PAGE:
“Just like you did,” Rick said.
“My target was Shannon, and not to rip her off. I told you that.”
“Which means Paul was the target.”
“None of the women said a thing about the governor. I concluded that he hired a bride,” Reed announced. “Lori didn’t tell me that, Shannon didn’t either.”
“Did you tell your client?”
“Because it would incriminate Lori.”
Rick and Neil did that silent look thing they’d been doing all afternoon.
“How so?” Rick asked.
“She represents both parties in these marriages. And although that isn’t illegal, there is a question of ethics. I didn’t look into individual cases, mainly because the only ones I can say are part of this deal were those of Avery and her husband, Trina and the dead guy, and Shannon and Paul. I don’t have to tell you both how tight your security is. I’m not ashamed to say I tried a few hacks to get into her files, but it wasn’t possible. And before you damn me for that, I didn’t care about the information I’d find, I wasn’t going to use it anyway. I wanted to know how safe Lori was being.”
“I found that out. But what I would have looked for was loopholes. Reasons for the bar to go after her.”
They did that silent look thing again.
“And you found . . . ?”
“I’m not a paralegal, but one thing that stuck out was timing. If these contracts are signed back-to-back, where either party hasn’t had time to look it over, or seek other counsel, they could be voided. In cases like Avery, chances are neither party would consider turning back on their contract, but in cases like Trina . . . who knows what Petrov would do with the information.”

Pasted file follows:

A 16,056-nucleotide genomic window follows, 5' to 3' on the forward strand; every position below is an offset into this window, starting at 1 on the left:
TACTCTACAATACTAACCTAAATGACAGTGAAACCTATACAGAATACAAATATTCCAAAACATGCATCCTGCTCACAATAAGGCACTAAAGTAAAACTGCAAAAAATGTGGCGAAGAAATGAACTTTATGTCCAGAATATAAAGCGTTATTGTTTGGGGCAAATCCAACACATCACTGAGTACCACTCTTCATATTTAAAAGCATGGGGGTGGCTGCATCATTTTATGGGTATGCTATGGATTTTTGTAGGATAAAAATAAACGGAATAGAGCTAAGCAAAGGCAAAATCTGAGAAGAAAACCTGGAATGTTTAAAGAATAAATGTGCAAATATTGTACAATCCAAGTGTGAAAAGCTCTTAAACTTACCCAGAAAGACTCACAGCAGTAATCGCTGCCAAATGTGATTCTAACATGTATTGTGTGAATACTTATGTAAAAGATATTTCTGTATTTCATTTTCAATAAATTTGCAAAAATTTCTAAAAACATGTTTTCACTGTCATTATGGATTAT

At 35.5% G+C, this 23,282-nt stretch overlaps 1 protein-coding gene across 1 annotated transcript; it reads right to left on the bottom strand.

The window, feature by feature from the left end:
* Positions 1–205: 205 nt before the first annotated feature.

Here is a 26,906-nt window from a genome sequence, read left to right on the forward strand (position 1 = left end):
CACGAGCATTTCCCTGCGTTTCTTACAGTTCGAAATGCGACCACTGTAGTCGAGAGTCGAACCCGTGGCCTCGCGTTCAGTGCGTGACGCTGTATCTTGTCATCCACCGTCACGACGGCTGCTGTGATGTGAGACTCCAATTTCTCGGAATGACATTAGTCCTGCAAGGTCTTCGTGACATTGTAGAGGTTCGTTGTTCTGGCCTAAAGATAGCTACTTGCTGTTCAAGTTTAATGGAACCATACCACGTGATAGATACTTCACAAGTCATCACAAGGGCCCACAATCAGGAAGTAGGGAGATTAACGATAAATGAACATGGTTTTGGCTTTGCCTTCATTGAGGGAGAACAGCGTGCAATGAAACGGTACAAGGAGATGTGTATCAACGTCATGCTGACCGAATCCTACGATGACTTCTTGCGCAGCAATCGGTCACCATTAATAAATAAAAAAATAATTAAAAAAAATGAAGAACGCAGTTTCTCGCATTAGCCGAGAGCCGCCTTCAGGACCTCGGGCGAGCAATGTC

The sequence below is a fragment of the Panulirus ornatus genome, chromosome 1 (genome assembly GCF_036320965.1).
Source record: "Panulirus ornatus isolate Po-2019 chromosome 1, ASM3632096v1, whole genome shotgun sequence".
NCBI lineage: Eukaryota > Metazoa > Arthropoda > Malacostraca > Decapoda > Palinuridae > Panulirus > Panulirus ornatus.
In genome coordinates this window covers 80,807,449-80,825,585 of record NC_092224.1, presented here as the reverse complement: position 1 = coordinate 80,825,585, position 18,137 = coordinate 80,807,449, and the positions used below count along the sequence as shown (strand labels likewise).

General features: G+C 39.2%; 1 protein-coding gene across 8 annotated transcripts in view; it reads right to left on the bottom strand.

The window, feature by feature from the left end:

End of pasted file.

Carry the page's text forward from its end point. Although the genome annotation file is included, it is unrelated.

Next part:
“And since all of the marriages and divorces are public record, as well as their settlement agreements, Lori’s case files would blow up.”
“And those cases would be brought into question,” Rick said to Neil.
“I’m guessing anyone willing to part with several million dollars for a facade doesn’t want that information public.”
“I need to call Blake,” was the only thing Neil said all afternoon.
“And I need to find Sasha,” Reed said. “If she’s working with Petrov and she’s managed to put any of this together, she’s going to try and gather evidence.”
Rick stood, turned the chair back around, and pushed it under the table. “I’ll go with you.”
“I work alone.”
Rick pointed to his chest. “Oh, I’m not your partner. I’m flattered, but thank you.”
Rick lost his smile for all of two seconds. “Me too. You see, you haven’t earned our trust yet. And until you do, you and I just became besties.”
“I told you everything I know.”
Neil had already left the kitchen with the phone to his ear.